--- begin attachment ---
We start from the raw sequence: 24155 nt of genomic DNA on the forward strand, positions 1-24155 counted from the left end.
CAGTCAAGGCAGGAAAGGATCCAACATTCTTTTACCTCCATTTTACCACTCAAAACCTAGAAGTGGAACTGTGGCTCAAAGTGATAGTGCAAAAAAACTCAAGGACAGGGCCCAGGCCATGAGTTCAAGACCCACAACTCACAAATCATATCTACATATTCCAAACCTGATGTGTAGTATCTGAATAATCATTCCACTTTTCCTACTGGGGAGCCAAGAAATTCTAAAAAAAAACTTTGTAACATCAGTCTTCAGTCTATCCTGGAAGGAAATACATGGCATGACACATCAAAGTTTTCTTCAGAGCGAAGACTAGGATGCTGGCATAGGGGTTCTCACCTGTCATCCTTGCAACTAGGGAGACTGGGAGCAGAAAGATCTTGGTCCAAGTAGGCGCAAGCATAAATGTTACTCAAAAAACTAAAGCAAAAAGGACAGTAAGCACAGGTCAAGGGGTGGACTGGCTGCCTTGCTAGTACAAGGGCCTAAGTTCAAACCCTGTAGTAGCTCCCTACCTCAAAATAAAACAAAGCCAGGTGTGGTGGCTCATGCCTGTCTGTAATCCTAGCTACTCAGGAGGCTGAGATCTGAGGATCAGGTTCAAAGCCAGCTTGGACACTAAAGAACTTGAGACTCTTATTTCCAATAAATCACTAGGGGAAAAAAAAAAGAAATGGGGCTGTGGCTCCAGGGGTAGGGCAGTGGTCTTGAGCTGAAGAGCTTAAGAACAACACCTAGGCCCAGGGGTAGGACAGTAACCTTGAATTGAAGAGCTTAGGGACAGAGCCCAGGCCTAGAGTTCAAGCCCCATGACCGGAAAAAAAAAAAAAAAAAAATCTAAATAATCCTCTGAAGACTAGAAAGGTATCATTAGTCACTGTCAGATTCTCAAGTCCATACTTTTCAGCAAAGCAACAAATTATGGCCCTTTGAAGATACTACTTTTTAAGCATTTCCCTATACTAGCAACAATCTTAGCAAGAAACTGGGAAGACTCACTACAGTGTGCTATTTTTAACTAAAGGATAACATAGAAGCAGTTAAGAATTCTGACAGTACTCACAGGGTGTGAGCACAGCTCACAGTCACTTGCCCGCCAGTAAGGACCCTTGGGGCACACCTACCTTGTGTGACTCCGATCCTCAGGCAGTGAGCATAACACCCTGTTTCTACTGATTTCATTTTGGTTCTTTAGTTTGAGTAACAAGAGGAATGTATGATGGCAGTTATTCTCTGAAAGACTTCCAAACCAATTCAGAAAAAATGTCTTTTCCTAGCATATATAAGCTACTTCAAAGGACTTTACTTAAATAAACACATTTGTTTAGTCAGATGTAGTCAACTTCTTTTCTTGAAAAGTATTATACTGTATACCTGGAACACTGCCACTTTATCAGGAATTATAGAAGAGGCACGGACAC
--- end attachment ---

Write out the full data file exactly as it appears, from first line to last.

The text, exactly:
We start from the raw sequence: 24155 nt of genomic DNA on the forward strand, positions 1-24155 counted from the left end.
CAGTCAAGGCAGGAAAGGATCCAACATTCTTTTACCTCCATTTTACCACTCAAAACCTAGAAGTGGAACTGTGGCTCAAAGTGATAGTGCAAAAAAACTCAAGGACAGGGCCCAGGCCATGAGTTCAAGACCCACAACTCACAAATCATATCTACATATTCCAAACCTGATGTGTAGTATCTGAATAATCATTCCACTTTTCCTACTGGGGAGCCAAGAAATTCTAAAAAAAAACTTTGTAACATCAGTCTTCAGTCTATCCTGGAAGGAAATACATGGCATGACACATCAAAGTTTTCTTCAGAGCGAAGACTAGGATGCTGGCATAGGGGTTCTCACCTGTCATCCTTGCAACTAGGGAGACTGGGAGCAGAAAGATCTTGGTCCAAGTAGGCGCAAGCATAAATGTTACTCAAAAAACTAAAGCAAAAAGGACAGTAAGCACAGGTCAAGGGGTGGACTGGCTGCCTTGCTAGTACAAGGGCCTAAGTTCAAACCCTGTAGTAGCTCCCTACCTCAAAATAAAACAAAGCCAGGTGTGGTGGCTCATGCCTGTCTGTAATCCTAGCTACTCAGGAGGCTGAGATCTGAGGATCAGGTTCAAAGCCAGCTTGGACACTAAAGAACTTGAGACTCTTATTTCCAATAAATCACTAGGGGAAAAAAAAAAGAAATGGGGCTGTGGCTCCAGGGGTAGGGCAGTGGTCTTGAGCTGAAGAGCTTAAGAACAACACCTAGGCCCAGGGGTAGGACAGTAACCTTGAATTGAAGAGCTTAGGGACAGAGCCCAGGCCTAGAGTTCAAGCCCCATGACCGGAAAAAAAAAAAAAAAAAAATCTAAATAATCCTCTGAAGACTAGAAAGGTATCATTAGTCACTGTCAGATTCTCAAGTCCATACTTTTCAGCAAAGCAACAAATTATGGCCCTTTGAAGATACTACTTTTTAAGCATTTCCCTATACTAGCAACAATCTTAGCAAGAAACTGGGAAGACTCACTACAGTGTGCTATTTTTAACTAAAGGATAACATAGAAGCAGTTAAGAATTCTGACAGTACTCACAGGGTGTGAGCACAGCTCACAGTCACTTGCCCGCCAGTAAGGACCCTTGGGGCACACCTACCTTGTGTGACTCCGATCCTCAGGCAGTGAGCATAACACCCTGTTTCTACTGATTTCATTTTGGTTCTTTAGTTTGAGTAACAAGAGGAATGTATGATGGCAGTTATTCTCTGAAAGACTTCCAAACCAATTCAGAAAAAATGTCTTTTCCTAGCATATATAAGCTACTTCAAAGGACTTTACTTAAATAAACACATTTGTTTAGTCAGATGTAGTCAACTTCTTTTCTTGAAAAGTATTATACTGTATACCTGGAACACTGCCACTTTATCAGGAATTATAGAAGAGGCACGGACAC